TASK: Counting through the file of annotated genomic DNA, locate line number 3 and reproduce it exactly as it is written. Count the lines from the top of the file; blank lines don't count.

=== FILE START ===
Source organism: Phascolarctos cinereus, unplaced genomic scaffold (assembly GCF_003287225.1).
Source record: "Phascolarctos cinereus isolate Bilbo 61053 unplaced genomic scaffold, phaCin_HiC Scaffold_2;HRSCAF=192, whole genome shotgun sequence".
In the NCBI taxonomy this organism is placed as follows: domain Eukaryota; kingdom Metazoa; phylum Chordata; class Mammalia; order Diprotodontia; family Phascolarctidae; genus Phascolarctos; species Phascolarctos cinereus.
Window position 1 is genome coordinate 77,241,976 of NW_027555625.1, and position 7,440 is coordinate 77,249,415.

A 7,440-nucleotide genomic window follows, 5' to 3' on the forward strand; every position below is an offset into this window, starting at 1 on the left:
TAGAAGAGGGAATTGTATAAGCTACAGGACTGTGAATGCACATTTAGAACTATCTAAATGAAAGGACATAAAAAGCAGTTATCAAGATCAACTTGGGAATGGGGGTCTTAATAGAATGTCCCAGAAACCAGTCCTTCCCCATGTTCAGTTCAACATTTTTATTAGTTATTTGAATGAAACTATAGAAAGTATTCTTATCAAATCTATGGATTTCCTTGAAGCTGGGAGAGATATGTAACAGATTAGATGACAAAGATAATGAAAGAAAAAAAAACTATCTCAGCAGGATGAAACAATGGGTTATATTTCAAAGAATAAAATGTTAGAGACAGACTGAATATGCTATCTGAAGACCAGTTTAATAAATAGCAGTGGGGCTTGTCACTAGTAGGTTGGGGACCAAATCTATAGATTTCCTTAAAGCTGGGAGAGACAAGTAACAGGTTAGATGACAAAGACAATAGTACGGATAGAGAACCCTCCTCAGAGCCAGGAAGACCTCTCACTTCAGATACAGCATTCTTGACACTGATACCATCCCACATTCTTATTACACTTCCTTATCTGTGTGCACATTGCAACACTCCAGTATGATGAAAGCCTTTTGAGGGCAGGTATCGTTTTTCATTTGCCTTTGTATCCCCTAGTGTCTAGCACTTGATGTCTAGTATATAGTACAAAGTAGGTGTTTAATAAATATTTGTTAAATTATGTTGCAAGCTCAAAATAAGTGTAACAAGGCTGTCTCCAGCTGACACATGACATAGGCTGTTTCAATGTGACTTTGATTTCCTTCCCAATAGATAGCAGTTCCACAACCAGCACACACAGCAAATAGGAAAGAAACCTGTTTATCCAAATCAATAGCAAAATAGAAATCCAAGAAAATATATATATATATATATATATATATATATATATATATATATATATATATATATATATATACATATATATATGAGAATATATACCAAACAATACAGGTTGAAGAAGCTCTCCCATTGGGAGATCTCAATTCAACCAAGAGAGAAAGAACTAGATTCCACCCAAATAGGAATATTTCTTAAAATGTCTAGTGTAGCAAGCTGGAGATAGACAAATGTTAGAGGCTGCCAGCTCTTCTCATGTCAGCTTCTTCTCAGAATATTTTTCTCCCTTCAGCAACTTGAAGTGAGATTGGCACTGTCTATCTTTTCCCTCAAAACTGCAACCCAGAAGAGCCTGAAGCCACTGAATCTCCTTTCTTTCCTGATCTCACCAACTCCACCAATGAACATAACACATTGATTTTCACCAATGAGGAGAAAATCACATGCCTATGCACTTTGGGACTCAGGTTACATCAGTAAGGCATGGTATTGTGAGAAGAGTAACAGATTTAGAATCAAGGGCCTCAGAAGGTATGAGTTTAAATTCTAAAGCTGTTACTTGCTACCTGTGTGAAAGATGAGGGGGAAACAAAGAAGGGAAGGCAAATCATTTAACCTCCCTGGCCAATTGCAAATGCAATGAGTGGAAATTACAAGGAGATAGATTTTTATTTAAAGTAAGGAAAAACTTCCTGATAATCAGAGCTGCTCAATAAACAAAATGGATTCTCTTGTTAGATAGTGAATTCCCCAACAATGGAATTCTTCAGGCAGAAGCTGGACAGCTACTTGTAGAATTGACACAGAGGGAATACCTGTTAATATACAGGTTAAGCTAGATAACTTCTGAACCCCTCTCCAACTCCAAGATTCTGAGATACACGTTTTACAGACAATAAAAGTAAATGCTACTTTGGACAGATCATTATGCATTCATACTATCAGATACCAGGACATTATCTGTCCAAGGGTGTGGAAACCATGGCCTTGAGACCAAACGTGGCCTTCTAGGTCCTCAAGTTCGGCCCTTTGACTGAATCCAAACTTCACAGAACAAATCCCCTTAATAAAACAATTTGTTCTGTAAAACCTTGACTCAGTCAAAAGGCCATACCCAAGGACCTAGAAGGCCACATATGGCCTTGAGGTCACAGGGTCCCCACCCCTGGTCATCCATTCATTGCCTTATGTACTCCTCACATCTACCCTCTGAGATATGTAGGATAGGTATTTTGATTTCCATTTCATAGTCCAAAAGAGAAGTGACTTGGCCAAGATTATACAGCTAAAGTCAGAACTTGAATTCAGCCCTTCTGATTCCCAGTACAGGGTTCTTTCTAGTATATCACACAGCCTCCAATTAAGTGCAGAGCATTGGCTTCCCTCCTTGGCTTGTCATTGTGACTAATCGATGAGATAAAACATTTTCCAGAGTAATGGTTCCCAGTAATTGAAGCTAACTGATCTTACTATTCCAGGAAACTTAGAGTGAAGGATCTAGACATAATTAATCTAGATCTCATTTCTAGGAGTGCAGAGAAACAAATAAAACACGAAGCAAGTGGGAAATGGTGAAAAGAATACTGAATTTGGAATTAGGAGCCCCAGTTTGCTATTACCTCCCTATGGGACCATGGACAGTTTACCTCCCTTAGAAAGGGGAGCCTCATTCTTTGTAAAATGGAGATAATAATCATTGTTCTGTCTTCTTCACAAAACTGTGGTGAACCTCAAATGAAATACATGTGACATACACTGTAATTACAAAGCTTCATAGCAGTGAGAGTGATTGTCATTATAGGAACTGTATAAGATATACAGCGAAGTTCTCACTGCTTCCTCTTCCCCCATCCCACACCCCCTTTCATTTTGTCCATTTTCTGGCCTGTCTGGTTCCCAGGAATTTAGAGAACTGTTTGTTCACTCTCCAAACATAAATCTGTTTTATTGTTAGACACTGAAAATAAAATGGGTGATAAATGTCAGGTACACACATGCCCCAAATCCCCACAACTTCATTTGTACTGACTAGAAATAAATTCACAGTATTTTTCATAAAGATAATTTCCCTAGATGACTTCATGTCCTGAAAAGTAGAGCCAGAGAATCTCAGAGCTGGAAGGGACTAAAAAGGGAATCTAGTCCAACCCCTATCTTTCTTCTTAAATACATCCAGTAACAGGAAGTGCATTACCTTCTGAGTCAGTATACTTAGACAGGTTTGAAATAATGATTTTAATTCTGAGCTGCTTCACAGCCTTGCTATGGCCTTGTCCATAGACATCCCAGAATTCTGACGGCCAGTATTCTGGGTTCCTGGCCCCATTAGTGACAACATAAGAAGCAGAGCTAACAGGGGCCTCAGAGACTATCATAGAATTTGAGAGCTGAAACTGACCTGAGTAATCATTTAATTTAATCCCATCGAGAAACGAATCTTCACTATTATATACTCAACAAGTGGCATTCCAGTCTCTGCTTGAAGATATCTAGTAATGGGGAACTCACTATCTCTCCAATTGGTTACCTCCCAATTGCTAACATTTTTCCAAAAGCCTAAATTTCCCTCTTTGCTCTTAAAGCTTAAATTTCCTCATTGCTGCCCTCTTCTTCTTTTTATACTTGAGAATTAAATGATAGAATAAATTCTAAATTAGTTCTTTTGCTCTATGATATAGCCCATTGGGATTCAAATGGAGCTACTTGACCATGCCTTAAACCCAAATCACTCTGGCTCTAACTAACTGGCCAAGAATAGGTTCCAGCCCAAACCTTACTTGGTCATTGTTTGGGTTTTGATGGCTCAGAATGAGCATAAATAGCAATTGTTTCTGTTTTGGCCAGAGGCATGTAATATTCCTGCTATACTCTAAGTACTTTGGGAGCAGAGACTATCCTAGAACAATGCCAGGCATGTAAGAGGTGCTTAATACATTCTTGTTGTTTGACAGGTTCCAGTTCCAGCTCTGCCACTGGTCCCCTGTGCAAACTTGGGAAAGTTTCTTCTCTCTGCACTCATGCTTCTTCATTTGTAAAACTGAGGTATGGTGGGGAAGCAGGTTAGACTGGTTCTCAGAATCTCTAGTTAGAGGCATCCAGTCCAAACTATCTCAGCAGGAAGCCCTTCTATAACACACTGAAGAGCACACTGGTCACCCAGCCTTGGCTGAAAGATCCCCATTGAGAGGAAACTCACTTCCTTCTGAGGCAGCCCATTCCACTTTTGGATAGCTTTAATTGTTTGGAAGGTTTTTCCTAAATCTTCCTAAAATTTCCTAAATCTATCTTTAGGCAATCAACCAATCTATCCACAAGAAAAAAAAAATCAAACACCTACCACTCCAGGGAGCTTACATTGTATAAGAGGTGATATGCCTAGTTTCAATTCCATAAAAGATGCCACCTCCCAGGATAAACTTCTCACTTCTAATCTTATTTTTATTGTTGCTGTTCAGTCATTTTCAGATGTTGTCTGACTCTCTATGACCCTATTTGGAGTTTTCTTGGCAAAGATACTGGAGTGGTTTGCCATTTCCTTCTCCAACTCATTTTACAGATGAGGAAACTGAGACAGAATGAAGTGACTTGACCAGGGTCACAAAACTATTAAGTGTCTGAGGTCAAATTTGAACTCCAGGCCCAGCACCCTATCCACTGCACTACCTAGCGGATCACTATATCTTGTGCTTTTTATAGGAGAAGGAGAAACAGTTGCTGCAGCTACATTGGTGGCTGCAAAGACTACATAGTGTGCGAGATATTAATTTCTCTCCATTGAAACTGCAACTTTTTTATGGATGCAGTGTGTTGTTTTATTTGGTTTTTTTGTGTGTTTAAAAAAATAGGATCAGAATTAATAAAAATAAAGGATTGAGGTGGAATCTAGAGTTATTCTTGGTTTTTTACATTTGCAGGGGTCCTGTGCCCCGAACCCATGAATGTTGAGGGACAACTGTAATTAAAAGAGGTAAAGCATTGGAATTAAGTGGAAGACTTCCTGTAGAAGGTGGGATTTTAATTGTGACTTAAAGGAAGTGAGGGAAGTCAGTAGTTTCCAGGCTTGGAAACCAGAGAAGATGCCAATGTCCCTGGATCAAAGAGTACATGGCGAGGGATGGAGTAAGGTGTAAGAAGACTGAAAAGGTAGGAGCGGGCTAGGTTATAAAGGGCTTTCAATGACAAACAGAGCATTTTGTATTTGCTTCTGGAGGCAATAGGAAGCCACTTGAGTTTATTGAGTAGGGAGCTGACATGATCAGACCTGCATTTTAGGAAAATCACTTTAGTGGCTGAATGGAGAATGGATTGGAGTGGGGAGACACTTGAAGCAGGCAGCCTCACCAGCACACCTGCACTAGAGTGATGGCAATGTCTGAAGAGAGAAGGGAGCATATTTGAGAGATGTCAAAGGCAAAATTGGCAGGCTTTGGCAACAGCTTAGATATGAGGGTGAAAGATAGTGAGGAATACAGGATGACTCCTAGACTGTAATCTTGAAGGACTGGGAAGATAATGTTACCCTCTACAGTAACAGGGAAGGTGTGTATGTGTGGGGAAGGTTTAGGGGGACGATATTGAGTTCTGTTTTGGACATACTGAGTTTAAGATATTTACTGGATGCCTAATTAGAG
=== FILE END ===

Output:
In the NCBI taxonomy this organism is placed as follows: domain Eukaryota; kingdom Metazoa; phylum Chordata; class Mammalia; order Diprotodontia; family Phascolarctidae; genus Phascolarctos; species Phascolarctos cinereus.